The Tenement Museum is dedicated to the history of New York’s rich history as a haven for immigrants and refugees the world over through tours of Lower East Side apartments that housed immigrant families between the 1860s and 1930s. The Museum offers monthly verbal description tours via Zoom. To register for a virtual tour, please contact Julia Mushlako. Voice Phone: 646-518-3041 Email: firstname.lastname@example.org. Those who would like to visit in-person can take advantage of discounted entry and special $65 memberships for visitors with disabilities, as well as free entry to care partners. Please call or email our Education Specialist for Access at 646-518-3038 or email@example.com to receive this discount and/or free entry for a care partner. For a discounted membership, please call our membership line 646-518-3007.
The Noguchi Museum (NYC)
Dedicated to the art of sculptor Isamu Noguchi, the Noguchi Museum is now offering “Seen and Unseen,” a monthly series of virtual tours for adults who are blind or have low vision. RSVP to firstname.lastname@example.org. Free admission to the museum’s physical collection is offered to people with disabilities with ID. Touch Tours of select works from the permanent collection are available by appointment with at least three weeks’ advance notice. These tours include explorations of original works of art using gloves, sensory experiences, and tactile diagrams. Tour guides provide detailed verbal descriptions and contextual information. To schedule a tour free of charge, email email@example.com or call 718.204.7088 ext 203.
The Museum of Modern Art (NYC)
The Museum of Modern Art (MoMA) is one of the top museums in the world dedicated to modern art, hosting some of the most important artwork created since the late 19th century. MoMA offers art lovers with vision disabilities audio described virtual tours, as well as a host of programs for visitors with disabilities who wish to go to the museum in NYC. To learn more, visit the MoMA website or email firstname.lastname@example.org.
Poster House (NYC)
The first museum in the United States dedicated exclusively to poster art, Poster House hosts monthly Remote Vibrant Verbal Description Tours hosted by the museum’s Chief Curator, who is trained in the art of verbal description, and learn more about the history of printed posters. For more information and to sign up for these events, email email@example.com or call 917-722-2439 x413 to sign up for these events.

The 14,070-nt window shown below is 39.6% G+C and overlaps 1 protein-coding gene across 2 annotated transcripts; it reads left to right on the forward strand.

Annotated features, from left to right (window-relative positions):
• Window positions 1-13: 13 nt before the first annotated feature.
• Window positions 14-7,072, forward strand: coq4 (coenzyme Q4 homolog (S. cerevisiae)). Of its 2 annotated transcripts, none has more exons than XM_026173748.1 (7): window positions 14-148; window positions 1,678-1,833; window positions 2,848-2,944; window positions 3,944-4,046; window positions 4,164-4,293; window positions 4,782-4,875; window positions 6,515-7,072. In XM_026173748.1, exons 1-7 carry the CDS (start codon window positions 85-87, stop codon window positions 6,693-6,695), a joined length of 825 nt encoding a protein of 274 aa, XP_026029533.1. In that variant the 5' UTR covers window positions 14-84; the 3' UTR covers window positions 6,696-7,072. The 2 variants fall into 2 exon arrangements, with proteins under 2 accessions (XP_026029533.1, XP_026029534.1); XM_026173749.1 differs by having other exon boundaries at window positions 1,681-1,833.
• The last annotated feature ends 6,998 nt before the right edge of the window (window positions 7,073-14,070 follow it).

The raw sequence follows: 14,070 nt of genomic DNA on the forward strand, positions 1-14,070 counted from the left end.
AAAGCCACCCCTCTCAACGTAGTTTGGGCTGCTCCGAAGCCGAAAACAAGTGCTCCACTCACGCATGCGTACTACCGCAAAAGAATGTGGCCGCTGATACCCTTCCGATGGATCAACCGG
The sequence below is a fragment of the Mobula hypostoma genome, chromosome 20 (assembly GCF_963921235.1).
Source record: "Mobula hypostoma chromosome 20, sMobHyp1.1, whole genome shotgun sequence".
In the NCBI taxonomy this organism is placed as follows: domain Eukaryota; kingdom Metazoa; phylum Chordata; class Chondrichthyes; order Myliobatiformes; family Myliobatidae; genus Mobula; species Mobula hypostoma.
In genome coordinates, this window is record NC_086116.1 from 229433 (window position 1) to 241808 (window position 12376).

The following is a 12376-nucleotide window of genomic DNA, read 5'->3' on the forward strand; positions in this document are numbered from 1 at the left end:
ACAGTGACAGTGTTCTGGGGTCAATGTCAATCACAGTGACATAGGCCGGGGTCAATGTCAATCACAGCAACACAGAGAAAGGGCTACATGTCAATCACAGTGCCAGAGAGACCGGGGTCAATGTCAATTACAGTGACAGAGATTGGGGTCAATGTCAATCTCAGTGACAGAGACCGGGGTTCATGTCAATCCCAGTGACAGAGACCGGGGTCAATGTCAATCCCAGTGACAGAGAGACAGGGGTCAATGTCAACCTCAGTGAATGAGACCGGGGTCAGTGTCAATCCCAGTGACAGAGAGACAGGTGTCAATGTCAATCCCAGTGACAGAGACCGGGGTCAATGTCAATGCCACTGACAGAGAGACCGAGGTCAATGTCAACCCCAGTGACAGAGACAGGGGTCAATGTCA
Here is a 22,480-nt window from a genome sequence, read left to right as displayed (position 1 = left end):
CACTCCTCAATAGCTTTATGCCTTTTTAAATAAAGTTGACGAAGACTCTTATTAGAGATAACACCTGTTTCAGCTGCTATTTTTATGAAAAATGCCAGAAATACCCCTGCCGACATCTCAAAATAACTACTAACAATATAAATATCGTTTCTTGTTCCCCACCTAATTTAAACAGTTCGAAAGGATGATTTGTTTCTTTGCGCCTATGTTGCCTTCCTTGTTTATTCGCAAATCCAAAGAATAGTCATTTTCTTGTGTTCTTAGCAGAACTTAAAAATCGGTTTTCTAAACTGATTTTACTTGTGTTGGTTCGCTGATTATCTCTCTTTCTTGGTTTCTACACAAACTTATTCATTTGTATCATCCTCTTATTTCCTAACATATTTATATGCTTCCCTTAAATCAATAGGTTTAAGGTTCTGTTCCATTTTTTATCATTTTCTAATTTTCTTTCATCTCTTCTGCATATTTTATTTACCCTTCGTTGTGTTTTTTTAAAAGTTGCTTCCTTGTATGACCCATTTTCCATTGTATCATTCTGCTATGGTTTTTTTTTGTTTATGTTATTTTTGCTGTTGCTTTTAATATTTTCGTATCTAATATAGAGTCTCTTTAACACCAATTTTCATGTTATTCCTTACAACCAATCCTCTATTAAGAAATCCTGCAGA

With a rich history of welcoming visitors with disabilities, New York’s most iconic art museum offers extensive programming for visitors who are blind or partially sighted, including audio described virtual tours. More information can be found on the Met’s website or on the Met Access Facebook page.
Guggenheim Museum (NYC)
With a collection that includes thousands of masterpieces housed in a UNESCO World Heritage site building designed by Frank Lloyd Wright, the Guggenheim Museum is making its art available and accessible online with a series of virtual verbal description tours. Learn more on the Guggenheim’s website or contact them by email at firstname.lastname@example.org or phone at 212-360-4355.
Not a Zoomer? No problem! The Whitney Museum offers audio described tours of its impressive collection of 20th and 21st century American art via phone conference once a month. For more information call 646-666-5574 or email email@example.com. Of course, you don’t have to wait for the monthly call to access pre-recorded audio guides on the Whitney website.
Performances may be on pause, but the iconic dance theater’s signature piece, ‘Revelations,’ is available on their YouTube Channel with audio description for a limited time. ‘Revelations’ pays homage to and reflects African-American cultural heritage through the power of dance.
New Victory Theater (NYC)
An off-Broadway institution focused on family-friendly live theater and dance, the New Victory Theater’s recorded dance performances feature New York City’s most exciting dance companies and at-home activities guided by Teaching Artists. The videos are recommended for children aged 8 and up, and each chapter is audio described.
Been to a place that should be on this list? Let us know at firstname.lastname@example.org!